On a different point, what explains the relatively little interest in the Indian media with regard to stationing correspondents overseas in general, and in China in particular?
India is a continent-sized country and generates copious quantities of domestic news. Also for decades we were a semi-autarky with scant economic linkages to the outside world. Finally, Indian media was for long, a particularly under-resourced industry. The combined impact was that foreign news found little space in the Indian media landscape. The cost and effort required to post a correspondent overseas is huge, needing a financial commitment several times that of a regular reporter. However the financial benefit generated by the news reports of that correspondent were and to an extent are even today unlikely to be commensurate to the cost. Thus from a purely economic perspective it is not particularly attractive for Indian media at the moment to station foreign correspondents.
However, the situation is gradually changing. An influx of advertising related money, an audience with an increasingly global mindset and a government that is becoming more involved in global political and economic issues means that the space for foreign coverage is increasing.
In China, less than a decade ago, only one Indian correspondent from PTI serviced the entire country. Today we have correspondents from PTI, the Hindu, the Times of India and the Hindustan Times based in Beijing and the number is set to grow.
The real challenge today is to find reporters with domain expertise. Those who speak the language and understand the history and culture of the countries they may be posted in. This is a lacuna that can only be remedied with an overhaul of the educational system in India. It is a long term process. But the logic of economics is likely to see it come about. Once media organisations have a better trained pool of talent to choose from, it’s likely they will be more amenable to posting them abroad, and in China in particular, given the latter’s strategic importance to India and the Indian audience’s general fascination with its more successful neighbour.
China is making a push to promote its viewpoint across the world by expanding the international footprints of Xinhua and CCTV-4, although it is hard to stifle a yawn when you consume their reports. Where do you think this is heading?
Chinese strategists have spent much time devising ways in which to expand their soft power. There is a perception that China is misunderstood and misrepresented by the current global media players which have a “biased” western view of the country’s rise and development.
Spreading an understanding and appreciation of Chinese culture is thus seen as a vital part of China’s foreign policy. It is to this end that Beijing has set up hundreds of Confucius Institutes around the world to teach Mandarin and other courses related to Chinese history and civilisation.
Extending English language Chinese media’s reach globally is a part of this policy. CCTV-9 has already been available in many countries via satellite, including the United States for several years.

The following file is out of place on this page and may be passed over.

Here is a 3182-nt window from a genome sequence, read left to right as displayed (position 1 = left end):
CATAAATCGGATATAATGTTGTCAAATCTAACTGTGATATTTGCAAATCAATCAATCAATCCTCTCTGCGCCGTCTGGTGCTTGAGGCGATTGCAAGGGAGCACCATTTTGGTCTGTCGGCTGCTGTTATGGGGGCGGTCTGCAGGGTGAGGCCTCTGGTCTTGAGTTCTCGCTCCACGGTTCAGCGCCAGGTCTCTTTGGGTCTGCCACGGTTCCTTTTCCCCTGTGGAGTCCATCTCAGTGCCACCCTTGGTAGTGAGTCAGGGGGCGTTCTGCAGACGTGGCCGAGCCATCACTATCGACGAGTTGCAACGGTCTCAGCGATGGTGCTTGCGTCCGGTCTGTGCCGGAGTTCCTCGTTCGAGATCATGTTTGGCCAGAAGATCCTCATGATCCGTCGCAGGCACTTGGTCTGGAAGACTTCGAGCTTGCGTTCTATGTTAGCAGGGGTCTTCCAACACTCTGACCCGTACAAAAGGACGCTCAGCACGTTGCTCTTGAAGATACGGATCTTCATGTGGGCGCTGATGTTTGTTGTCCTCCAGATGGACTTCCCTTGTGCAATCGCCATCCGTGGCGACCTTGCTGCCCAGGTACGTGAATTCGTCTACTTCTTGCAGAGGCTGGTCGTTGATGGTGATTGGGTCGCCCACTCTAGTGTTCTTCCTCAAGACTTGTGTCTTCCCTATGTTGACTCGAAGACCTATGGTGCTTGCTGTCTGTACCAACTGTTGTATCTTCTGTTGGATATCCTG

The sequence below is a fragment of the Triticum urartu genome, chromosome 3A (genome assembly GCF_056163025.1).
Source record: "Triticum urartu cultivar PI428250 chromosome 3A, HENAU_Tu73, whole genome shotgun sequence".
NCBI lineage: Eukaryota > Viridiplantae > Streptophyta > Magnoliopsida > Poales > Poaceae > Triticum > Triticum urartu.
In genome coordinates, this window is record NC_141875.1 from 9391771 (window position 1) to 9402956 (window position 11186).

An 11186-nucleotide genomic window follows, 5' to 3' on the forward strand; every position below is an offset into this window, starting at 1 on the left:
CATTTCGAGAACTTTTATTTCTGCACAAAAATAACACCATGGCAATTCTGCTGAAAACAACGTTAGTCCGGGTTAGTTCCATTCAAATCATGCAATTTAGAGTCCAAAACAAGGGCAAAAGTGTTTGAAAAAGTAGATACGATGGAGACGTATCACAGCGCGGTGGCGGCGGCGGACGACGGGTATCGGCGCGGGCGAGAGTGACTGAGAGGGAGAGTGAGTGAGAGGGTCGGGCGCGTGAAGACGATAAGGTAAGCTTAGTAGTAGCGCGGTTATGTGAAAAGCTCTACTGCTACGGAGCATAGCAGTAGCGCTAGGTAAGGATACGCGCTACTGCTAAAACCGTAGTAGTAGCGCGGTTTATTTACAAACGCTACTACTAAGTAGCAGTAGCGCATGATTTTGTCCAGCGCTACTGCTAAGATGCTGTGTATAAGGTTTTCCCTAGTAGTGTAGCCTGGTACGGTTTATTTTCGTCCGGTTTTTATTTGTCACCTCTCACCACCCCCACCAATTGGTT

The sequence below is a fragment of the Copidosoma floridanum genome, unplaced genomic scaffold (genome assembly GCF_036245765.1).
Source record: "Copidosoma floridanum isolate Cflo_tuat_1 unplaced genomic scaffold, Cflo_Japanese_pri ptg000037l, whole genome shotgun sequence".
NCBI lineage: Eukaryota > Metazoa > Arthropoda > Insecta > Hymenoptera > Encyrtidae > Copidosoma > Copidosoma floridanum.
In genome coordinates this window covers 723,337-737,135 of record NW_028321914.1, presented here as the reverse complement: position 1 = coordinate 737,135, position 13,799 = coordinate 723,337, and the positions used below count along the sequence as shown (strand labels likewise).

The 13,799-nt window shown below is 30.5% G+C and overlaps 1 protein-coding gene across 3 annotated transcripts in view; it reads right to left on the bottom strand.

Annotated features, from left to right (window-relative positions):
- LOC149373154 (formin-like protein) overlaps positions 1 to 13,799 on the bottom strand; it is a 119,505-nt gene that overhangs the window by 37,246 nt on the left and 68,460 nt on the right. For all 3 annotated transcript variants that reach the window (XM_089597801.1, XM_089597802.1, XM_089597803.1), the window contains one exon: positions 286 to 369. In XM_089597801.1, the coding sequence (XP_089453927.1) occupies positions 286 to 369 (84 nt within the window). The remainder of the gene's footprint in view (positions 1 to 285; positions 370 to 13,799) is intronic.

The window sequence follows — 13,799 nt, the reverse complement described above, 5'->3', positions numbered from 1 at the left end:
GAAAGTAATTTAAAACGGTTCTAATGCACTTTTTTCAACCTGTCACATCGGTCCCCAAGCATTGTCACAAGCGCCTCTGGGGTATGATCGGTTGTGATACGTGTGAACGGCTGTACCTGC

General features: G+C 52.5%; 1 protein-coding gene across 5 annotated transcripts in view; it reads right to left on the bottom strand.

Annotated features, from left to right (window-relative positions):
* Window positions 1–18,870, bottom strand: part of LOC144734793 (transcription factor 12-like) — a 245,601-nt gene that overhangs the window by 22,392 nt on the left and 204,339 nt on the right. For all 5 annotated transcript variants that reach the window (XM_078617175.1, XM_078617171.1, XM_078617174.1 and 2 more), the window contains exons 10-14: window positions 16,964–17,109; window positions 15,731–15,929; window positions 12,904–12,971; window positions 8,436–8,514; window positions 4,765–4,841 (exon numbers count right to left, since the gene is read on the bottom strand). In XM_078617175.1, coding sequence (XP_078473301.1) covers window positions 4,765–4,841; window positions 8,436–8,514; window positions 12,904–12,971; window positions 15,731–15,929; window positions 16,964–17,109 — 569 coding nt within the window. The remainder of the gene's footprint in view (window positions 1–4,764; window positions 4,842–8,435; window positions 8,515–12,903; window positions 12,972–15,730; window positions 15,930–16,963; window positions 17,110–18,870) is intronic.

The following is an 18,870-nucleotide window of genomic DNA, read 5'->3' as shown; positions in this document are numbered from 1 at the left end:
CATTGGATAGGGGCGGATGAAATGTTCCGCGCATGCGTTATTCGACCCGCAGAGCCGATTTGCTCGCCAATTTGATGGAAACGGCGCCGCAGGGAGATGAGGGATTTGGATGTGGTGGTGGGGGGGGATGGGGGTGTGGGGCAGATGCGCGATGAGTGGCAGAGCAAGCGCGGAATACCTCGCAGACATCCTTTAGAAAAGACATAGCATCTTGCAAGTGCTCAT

Xinhua’s new TV channel will be broadcast in Europe, the United States and Africa by the end of the year. It has a huge budget and will be technologically slick, following the Al Jazeera model of hiring internationally.
The Chinese government has earmarked 45 billion yuan (6.5 billion dollars) to fund the expansion of groups including Xinhua, CCTV and China Radio International.
They are unlikely to have a significant impact in the short term. But as China’s global clout increases and thus the interest of the world in the country is piqued, the new channels could prove influential by offering an alternative and easily accessible source of information—one that is “managed” by the Chinese authorities and thus likely to cast Chinese policies in a more positive light.
Thus, for example, instead of framing China’s Africa policy in the neo-colonialist mould that western analysts tend to, Chinese media would probably showcase the infrastructure investments that China is making in the continent, in contrast to the one-way extractive nature of western involvement in Africa.
With the help of internationally trained media professionals it is possible that China’s new global media may become at least as watched and influential as Al Jazeera English is today, if not more, particularly in the non-western world.
On the balance, what has been the impact of the Indian media on India-China relations? What about the Chinese media?
Given that the Chinese media is not independent but government controlled, assessing its impact on India-China relations as an autonomous actors is difficult. I will therefore focus on the impact of the Indian media on the relationship.
Regarding the latter it is difficult to escape the conclusion that the overall impact on India-China relations has been negative. However, it’s not as if the Indian media has created the tensions that plague bilateral ties. Rather the media acts as a force multiplier, playing up and exacerbating already existent problems. A misreading of Indian media as an extension of Indian policy or governmental intentions has also helped strengthen the hand of more hard-line factions within the Chinese establishment. The result is the recent upping of the ante on the border issue that has caused somewhat of a deterioration in the relationship. But it must be kept in mind that this deterioration is also occurring independently of the media, largely because the current border negotiations have hit a cul-de-sac.
After years of talks, it has become increasingly difficult to skirt the real issues and so the time for both sides to reveal their cards is nigh. However, in the current scenario there is little that China gains from solving the border dispute with India, while the Indian government lacks the political legitimacy and strength required to make any significant concession on the matter. The result is a stalemate that is not a media creation but merely reflective of the fact that at present India and China confront serious issues they lack the will and resources to solve.
That said, the constant focus on the border and scare mongering by ill-informed reporters on the Indian side is scarcely helpful. What is missing are journalists with domain expertise writing informative and entertaining first-hand accounts of the dynamic social and economic forces at play in contemporary China. There is a lot more to India and China than the border. The India-China relationship could only benefit from a media that is cognisant of this.